Introduction To 3D Imagery
A limitation of the realism of any image portrayed on a computer screen is that your monitor
is only a two dimensional display device. Your eye does not see any depth to the image in front
of you, and this will always limit just how much your conscious mind can be immersed within
a computer generated environment. Most of us have experienced 3D imagery for a few brief moments
at a 3D-theatre in an amusement park, or maybe some special TV event where the glasses were
given away in breakfast cereal packets.
At these times it becomes obvious how neat an interactive 3D environment could be, but also how limited
current technology is. According to Hollywood in a few decades we will be able to walk
around in complete 360 degree hologram environments, hold conversation with a holographic
representation of your friend, and hopefully even pick up a holographic rocket launcher and chase him around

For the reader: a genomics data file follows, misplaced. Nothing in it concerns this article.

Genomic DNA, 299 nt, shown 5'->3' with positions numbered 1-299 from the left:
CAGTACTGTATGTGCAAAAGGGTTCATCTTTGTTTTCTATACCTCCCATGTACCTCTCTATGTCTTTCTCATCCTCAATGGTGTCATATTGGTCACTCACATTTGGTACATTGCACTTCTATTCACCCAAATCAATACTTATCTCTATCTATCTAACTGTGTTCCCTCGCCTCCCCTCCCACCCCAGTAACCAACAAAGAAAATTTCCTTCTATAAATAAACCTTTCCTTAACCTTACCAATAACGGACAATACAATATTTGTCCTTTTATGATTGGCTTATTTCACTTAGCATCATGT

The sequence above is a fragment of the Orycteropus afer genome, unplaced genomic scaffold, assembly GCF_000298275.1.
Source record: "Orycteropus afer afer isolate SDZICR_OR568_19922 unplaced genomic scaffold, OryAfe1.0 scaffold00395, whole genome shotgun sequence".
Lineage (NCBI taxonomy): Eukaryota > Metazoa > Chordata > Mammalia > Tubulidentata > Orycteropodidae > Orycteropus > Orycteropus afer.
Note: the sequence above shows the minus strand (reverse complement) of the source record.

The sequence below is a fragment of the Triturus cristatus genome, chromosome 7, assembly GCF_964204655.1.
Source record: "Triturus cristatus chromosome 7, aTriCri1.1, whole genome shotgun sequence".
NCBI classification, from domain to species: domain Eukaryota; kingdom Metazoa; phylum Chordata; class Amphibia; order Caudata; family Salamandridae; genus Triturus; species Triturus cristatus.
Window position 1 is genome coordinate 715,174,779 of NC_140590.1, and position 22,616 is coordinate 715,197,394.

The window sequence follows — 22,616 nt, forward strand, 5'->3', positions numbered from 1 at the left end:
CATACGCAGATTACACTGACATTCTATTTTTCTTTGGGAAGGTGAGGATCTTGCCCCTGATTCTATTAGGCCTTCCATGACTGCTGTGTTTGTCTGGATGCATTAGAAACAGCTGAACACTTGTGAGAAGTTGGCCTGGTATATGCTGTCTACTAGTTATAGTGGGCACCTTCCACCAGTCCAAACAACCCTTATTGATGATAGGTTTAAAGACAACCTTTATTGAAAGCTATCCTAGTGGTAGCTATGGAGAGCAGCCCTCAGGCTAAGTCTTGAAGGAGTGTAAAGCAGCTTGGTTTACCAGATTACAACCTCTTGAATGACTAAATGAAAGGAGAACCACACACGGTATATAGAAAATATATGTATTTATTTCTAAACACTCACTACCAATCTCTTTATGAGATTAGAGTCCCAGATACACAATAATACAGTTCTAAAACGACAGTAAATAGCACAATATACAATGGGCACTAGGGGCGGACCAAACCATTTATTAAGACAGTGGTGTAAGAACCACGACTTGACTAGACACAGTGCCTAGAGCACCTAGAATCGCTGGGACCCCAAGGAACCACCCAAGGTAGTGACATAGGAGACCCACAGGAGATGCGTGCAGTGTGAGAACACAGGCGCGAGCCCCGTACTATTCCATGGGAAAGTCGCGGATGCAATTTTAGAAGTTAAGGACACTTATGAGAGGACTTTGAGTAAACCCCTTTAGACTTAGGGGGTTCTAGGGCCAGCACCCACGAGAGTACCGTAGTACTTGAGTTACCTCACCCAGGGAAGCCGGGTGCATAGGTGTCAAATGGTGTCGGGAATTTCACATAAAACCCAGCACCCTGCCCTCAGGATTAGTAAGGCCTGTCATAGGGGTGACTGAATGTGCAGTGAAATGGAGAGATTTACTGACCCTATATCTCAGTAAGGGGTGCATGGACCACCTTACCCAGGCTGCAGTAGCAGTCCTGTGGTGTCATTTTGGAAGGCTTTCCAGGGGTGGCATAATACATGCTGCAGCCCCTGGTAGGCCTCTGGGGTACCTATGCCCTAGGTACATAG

a Quake map :).
About This Article
In this article I will discuss everything that I know about 3D imagery.
By "3D imagery", I am referring to the whole realm of different methods and ideas of
presenting a three-dimensional image, with depth, to a human being. I will discuss
all known forms of 3D imagery (stereo glasses, holograms etc.) and some detail on how each
method works and I will also discuss some working details of the human visual
system. In this article I will also speculate on how some of the types of hologram effects
that we only see in the movies may one day be achieved (or maybe not).
Some of the example images in this article will require special equipment or glasses to
view. Don't worry too much if you don't have them as I will fully explain the principle of
how they work. Also, in some cases the 3D equipment can be home made. Other viewing techniques
do not require any sort of extra equipment and can be viewed with your own eyes, providing you
have good sight in both of them.